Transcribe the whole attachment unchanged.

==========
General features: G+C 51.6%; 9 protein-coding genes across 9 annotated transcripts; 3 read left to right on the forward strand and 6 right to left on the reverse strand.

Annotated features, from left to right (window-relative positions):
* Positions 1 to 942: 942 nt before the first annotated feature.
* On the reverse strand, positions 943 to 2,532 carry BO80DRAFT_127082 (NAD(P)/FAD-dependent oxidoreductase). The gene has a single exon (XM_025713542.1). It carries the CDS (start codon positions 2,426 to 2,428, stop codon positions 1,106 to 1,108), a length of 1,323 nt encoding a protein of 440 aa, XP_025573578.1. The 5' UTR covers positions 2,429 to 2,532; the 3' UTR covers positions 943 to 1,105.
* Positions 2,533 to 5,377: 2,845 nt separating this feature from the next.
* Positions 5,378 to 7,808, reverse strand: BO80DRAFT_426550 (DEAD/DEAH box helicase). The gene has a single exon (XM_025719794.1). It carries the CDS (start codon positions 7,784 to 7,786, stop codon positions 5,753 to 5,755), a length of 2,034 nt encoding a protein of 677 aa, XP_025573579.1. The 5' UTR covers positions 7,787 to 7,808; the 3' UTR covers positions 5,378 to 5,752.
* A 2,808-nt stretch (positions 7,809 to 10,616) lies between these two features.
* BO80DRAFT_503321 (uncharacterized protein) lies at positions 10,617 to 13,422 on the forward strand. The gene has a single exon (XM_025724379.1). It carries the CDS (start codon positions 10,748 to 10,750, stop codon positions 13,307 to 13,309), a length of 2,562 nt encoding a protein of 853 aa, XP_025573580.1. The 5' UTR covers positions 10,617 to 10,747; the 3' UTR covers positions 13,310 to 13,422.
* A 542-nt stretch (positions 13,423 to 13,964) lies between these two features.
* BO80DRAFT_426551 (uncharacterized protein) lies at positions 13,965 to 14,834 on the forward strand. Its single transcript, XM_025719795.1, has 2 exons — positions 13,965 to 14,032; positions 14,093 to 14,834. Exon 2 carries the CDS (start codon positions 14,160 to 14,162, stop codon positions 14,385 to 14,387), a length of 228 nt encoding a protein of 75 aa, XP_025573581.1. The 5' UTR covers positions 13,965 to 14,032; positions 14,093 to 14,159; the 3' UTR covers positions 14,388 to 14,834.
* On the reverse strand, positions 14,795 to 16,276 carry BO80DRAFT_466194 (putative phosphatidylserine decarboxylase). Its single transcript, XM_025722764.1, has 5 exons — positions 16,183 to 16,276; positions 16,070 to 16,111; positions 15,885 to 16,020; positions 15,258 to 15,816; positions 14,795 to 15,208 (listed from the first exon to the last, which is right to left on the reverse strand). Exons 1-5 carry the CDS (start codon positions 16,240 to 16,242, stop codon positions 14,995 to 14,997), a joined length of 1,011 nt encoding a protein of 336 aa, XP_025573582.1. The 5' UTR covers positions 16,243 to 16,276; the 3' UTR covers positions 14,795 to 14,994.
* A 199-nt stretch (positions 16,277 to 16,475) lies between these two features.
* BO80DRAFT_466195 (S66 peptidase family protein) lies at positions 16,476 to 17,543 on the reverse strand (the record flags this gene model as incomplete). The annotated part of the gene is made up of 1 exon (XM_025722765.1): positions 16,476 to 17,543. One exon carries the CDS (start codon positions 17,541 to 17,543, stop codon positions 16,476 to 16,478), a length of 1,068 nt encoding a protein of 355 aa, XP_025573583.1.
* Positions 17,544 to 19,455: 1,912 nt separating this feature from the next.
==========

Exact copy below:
General features: G+C 51.6%; 9 protein-coding genes across 9 annotated transcripts; 3 read left to right on the forward strand and 6 right to left on the reverse strand.

Annotated features, from left to right (window-relative positions):
* Positions 1 to 942: 942 nt before the first annotated feature.
* On the reverse strand, positions 943 to 2,532 carry BO80DRAFT_127082 (NAD(P)/FAD-dependent oxidoreductase). The gene has a single exon (XM_025713542.1). It carries the CDS (start codon positions 2,426 to 2,428, stop codon positions 1,106 to 1,108), a length of 1,323 nt encoding a protein of 440 aa, XP_025573578.1. The 5' UTR covers positions 2,429 to 2,532; the 3' UTR covers positions 943 to 1,105.
* Positions 2,533 to 5,377: 2,845 nt separating this feature from the next.
* Positions 5,378 to 7,808, reverse strand: BO80DRAFT_426550 (DEAD/DEAH box helicase). The gene has a single exon (XM_025719794.1). It carries the CDS (start codon positions 7,784 to 7,786, stop codon positions 5,753 to 5,755), a length of 2,034 nt encoding a protein of 677 aa, XP_025573579.1. The 5' UTR covers positions 7,787 to 7,808; the 3' UTR covers positions 5,378 to 5,752.
* A 2,808-nt stretch (positions 7,809 to 10,616) lies between these two features.
* BO80DRAFT_503321 (uncharacterized protein) lies at positions 10,617 to 13,422 on the forward strand. The gene has a single exon (XM_025724379.1). It carries the CDS (start codon positions 10,748 to 10,750, stop codon positions 13,307 to 13,309), a length of 2,562 nt encoding a protein of 853 aa, XP_025573580.1. The 5' UTR covers positions 10,617 to 10,747; the 3' UTR covers positions 13,310 to 13,422.
* A 542-nt stretch (positions 13,423 to 13,964) lies between these two features.
* BO80DRAFT_426551 (uncharacterized protein) lies at positions 13,965 to 14,834 on the forward strand. Its single transcript, XM_025719795.1, has 2 exons — positions 13,965 to 14,032; positions 14,093 to 14,834. Exon 2 carries the CDS (start codon positions 14,160 to 14,162, stop codon positions 14,385 to 14,387), a length of 228 nt encoding a protein of 75 aa, XP_025573581.1. The 5' UTR covers positions 13,965 to 14,032; positions 14,093 to 14,159; the 3' UTR covers positions 14,388 to 14,834.
* On the reverse strand, positions 14,795 to 16,276 carry BO80DRAFT_466194 (putative phosphatidylserine decarboxylase). Its single transcript, XM_025722764.1, has 5 exons — positions 16,183 to 16,276; positions 16,070 to 16,111; positions 15,885 to 16,020; positions 15,258 to 15,816; positions 14,795 to 15,208 (listed from the first exon to the last, which is right to left on the reverse strand). Exons 1-5 carry the CDS (start codon positions 16,240 to 16,242, stop codon positions 14,995 to 14,997), a joined length of 1,011 nt encoding a protein of 336 aa, XP_025573582.1. The 5' UTR covers positions 16,243 to 16,276; the 3' UTR covers positions 14,795 to 14,994.
* A 199-nt stretch (positions 16,277 to 16,475) lies between these two features.
* BO80DRAFT_466195 (S66 peptidase family protein) lies at positions 16,476 to 17,543 on the reverse strand (the record flags this gene model as incomplete). The annotated part of the gene is made up of 1 exon (XM_025722765.1): positions 16,476 to 17,543. One exon carries the CDS (start codon positions 17,541 to 17,543, stop codon positions 16,476 to 16,478), a length of 1,068 nt encoding a protein of 355 aa, XP_025573583.1.
* Positions 17,544 to 19,455: 1,912 nt separating this feature from the next.